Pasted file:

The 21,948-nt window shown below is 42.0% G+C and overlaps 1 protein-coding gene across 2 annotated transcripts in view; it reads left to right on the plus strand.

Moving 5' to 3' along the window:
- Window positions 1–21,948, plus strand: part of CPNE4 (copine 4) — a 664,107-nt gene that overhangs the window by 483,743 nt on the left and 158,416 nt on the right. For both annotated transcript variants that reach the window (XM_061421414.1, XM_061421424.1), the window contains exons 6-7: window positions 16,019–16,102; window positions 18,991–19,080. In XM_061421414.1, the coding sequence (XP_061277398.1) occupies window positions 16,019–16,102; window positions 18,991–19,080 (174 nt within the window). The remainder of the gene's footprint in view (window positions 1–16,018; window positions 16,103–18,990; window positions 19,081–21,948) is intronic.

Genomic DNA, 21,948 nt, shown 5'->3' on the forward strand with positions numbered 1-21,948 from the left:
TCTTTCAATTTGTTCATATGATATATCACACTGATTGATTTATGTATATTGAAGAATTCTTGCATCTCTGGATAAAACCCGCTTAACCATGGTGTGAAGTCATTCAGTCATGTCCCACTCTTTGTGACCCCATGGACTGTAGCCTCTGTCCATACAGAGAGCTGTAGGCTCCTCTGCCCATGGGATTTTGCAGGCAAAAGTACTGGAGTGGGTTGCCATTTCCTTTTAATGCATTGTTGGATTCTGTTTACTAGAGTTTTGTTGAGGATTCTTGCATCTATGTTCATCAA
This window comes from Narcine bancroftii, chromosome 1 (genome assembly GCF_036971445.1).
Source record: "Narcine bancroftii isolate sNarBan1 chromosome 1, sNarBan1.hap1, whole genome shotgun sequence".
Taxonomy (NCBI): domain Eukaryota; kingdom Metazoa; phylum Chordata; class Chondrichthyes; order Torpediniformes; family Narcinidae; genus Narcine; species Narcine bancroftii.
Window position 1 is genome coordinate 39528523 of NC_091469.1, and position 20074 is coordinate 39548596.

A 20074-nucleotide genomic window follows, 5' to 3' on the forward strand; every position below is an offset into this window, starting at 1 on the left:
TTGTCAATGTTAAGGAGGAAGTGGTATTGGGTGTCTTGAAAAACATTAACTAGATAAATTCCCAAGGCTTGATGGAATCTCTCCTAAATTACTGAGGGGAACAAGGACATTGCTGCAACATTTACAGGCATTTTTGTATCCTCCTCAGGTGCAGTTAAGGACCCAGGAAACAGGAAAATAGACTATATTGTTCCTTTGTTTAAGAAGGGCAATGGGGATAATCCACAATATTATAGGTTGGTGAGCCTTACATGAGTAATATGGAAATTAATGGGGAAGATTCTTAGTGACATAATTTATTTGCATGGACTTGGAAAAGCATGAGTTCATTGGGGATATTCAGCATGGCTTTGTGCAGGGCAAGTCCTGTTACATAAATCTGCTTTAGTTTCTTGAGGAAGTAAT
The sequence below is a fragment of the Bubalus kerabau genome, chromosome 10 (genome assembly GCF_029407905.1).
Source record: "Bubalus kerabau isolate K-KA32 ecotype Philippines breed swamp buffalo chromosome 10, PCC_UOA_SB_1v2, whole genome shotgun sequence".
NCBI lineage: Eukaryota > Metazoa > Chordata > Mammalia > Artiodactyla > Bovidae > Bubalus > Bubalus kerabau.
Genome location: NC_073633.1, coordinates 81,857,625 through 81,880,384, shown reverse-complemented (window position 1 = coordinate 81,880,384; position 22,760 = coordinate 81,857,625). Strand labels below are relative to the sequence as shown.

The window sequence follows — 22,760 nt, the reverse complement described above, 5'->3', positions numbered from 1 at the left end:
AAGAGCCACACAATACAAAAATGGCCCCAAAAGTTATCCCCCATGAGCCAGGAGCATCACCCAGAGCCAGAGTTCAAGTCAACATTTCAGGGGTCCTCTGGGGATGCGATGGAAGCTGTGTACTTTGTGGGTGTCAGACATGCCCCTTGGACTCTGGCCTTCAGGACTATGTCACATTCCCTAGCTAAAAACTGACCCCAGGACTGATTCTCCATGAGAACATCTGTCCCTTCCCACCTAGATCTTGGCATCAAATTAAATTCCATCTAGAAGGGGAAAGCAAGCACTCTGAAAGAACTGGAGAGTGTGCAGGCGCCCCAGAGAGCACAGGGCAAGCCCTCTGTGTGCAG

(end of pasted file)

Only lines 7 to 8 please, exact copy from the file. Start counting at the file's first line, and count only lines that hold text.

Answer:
Source record: "Narcine bancroftii isolate sNarBan1 chromosome 1, sNarBan1.hap1, whole genome shotgun sequence".
Taxonomy (NCBI): domain Eukaryota; kingdom Metazoa; phylum Chordata; class Chondrichthyes; order Torpediniformes; family Narcinidae; genus Narcine; species Narcine bancroftii.